On May 12 and 13, the 18° Jornadas Técnicas Integrales Para Empresas de Control de Plagas (the 18th edition of the Integral Technical Days for Pest Control Companies) took place online. This annual pest management industry conference was hosted once again by Chemotecnica Division Salud Ambiental, an insecticide manufacturer based in Buenos Aires, Argentina. Presented entirely in Spanish, it is considered to be Latin America’s largest and most influential industry event, with more than 3,000 attendees. This was the second year it was held virtually, and planners hope to host it next year in person.
Andy Linares, founder and president of Bug Off Pest Control Center in Manhattan, N.Y., was the event’s kick-off speaker. This was Linares’ third time participating in the event, this time presenting on “The Importance of Exclusion in Rodent Control.” He has long been a proponent of industry training, offering a variety of courses at his store headquarters and also hosting the annual New York Pest Expo since 2003.
Pest Management Professional (PMP): Wow, so you’ve presented three years in a row for this event.
Andy Linares (AL): I must be doing something right!
PMP: How did you arrive about talking about rodent exclusion this year?
AL: The organizers reached out early in 2021 through WhatsApp. I got a message from their team: “Hey, you wanna play?” I said heck yeah, but what do you want me to talk about? Well, they had the rodent block, and I said that was perfect because I was in the process of creating an exclusion program presentation at Bug Off. It’s going to take place in-person on June 29, an intensive, three-hour workshop.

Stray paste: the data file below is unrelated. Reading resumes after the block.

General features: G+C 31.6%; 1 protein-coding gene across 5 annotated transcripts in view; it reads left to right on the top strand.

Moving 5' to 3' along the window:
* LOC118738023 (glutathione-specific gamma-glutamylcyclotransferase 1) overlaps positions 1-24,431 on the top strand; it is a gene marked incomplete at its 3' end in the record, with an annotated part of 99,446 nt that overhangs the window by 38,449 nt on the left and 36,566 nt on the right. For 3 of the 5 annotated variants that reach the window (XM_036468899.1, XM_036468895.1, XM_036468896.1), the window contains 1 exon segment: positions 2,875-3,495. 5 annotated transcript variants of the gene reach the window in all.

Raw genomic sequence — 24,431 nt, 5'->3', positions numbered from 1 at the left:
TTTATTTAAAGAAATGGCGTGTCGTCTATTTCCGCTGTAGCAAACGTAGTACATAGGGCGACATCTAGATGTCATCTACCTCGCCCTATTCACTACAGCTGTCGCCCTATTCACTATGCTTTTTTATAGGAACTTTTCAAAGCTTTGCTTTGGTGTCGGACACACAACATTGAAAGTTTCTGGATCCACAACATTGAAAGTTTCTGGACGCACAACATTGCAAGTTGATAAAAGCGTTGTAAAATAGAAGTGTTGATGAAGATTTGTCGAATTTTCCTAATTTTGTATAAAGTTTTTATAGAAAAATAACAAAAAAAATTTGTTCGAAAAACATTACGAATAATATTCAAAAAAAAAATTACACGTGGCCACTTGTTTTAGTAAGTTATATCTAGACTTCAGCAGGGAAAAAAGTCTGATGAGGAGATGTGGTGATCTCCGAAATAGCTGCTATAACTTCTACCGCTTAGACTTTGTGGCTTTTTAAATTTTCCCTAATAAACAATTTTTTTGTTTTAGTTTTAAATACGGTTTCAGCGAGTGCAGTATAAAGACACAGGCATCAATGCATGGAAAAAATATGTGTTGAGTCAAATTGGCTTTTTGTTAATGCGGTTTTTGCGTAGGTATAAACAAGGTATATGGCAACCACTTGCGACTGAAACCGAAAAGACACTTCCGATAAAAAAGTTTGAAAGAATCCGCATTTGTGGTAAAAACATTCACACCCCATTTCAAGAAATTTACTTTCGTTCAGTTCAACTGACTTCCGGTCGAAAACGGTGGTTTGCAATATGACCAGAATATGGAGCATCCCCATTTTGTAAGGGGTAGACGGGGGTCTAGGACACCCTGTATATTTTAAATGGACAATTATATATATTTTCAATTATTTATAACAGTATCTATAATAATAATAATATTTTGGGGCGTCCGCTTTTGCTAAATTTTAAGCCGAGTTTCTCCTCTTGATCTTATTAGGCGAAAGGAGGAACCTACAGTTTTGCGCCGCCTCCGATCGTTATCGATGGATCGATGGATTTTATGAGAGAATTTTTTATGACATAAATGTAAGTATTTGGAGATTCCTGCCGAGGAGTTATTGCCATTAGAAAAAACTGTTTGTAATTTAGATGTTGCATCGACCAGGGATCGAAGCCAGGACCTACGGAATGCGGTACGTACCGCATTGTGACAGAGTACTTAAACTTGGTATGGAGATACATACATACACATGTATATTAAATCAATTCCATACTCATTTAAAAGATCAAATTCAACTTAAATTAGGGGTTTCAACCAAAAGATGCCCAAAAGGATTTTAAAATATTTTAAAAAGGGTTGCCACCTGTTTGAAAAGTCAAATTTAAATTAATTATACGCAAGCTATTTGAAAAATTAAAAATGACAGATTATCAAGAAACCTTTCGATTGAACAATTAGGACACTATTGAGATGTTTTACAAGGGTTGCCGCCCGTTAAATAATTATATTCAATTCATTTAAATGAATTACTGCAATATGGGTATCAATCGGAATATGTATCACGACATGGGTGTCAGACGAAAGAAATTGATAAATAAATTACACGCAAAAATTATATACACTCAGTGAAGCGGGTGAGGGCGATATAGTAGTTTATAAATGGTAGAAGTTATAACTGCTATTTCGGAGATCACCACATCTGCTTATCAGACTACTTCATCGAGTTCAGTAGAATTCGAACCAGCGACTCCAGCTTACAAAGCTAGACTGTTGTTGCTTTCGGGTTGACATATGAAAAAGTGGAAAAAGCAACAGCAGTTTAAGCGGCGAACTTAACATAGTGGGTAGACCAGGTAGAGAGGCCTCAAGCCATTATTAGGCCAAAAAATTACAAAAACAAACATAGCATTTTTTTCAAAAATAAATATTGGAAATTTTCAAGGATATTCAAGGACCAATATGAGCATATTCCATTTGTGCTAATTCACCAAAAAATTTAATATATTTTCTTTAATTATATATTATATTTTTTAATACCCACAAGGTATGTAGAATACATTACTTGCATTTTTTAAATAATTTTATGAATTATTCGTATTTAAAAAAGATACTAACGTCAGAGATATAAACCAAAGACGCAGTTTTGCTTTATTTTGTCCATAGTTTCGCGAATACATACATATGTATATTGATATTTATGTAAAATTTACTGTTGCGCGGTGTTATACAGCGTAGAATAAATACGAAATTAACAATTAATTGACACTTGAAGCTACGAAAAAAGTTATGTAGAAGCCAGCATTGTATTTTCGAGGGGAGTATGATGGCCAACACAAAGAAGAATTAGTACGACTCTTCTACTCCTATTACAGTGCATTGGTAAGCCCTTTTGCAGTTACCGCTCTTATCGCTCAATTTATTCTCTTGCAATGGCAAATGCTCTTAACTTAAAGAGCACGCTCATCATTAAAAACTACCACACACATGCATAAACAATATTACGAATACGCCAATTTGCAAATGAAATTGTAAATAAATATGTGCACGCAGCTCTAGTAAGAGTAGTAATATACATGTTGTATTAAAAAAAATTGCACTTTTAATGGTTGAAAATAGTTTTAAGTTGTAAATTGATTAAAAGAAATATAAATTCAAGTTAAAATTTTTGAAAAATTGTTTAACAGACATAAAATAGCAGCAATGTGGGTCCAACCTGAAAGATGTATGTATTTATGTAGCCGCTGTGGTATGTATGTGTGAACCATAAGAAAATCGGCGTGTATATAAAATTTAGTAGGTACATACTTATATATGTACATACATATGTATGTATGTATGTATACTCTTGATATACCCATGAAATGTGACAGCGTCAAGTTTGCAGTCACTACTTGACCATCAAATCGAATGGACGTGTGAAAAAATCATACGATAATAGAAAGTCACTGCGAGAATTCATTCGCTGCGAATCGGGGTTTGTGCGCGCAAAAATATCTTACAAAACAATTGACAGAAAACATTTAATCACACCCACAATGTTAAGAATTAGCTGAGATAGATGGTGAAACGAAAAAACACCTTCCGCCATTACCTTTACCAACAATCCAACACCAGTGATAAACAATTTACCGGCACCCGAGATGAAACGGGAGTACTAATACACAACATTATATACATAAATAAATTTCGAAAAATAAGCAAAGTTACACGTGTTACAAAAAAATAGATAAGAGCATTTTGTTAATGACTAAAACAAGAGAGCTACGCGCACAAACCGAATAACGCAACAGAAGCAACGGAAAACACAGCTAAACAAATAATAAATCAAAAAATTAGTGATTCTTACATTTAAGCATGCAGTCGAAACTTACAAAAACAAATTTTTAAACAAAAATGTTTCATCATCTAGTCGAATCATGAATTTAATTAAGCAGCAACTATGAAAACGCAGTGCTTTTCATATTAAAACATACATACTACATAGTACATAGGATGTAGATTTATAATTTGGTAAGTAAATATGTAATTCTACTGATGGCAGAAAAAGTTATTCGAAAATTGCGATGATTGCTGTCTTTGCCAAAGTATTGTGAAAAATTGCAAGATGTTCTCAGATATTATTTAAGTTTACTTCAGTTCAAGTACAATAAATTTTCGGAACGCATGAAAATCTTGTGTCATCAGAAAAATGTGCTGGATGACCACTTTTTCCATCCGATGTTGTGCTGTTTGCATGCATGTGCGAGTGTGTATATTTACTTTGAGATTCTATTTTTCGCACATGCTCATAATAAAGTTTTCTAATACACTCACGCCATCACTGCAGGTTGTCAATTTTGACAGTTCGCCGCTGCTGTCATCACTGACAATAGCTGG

So, I ended up being the very first speaker at this year’s event, opening the “rodent block” of presentations. I mentioned to the attendees that it was very appropriate to open with exclusion, since it’s really the best technique for long-term rodent control. I focused on the structure, what the weak points might be, what the appropriate materials are in general. My main concept was “address anything that breaks the envelope” of the structure and its perimeter.
PMP: You learned that the event’s audience this year, as it is has been in the past, was comprised of about 50 percent Argentinians, and the rest were comprised of attendees mainly from Peru, Colombia, Venezuela, Mexico, Spain, the U.S. and Europe. What are the primary rodents in Argentina, and are they facing the same kinds of rodent issues that U.S. pest management professionals (PMPs) face?
AL: I was told that the roof rat was the most significant species they deal with, with Norway rats being No. 2. Now, this may be anecdotal, but it’s why I primarily discussed rats in my program. Also, culturally, commercial and agricultural accounts are the most important for PMPs. In residences, people tend to be more DIY.
PMP: What kind of feedback did you receive after the presentation?
AL: There was about 10 minutes for questions after every presentation. As with any presentation, the questions ran the gamut from basic ones from new PMPs to intense ones from people with more experience. There were a lot of young PMPs there that are hungry for information that goes beyond the basics. And the more-seasoned PMPs, shall we say, were mostly interested in what’s new in the U.S. market.
Later, many attendees reached out to me afterward because the exclusion concept was unusual to them. They were not aware of the technology, so they were excited about the options they had for exclusion. Many of them asked whether I could share my talk so they could show their teams.
PMP: Do you think you’ll be asked to present again in 2022?
AL: I am once again very impressed how well they pull off this virtual event, very smooth. Still, there’s nothing like an in-person event. It’s entirely up to them whether they invite me. I always try to make it entertaining and fun, and I seem to get a good response. I’m very willing to take another trip to Buenos Aires — especially to get some good steaks and ride a horse again!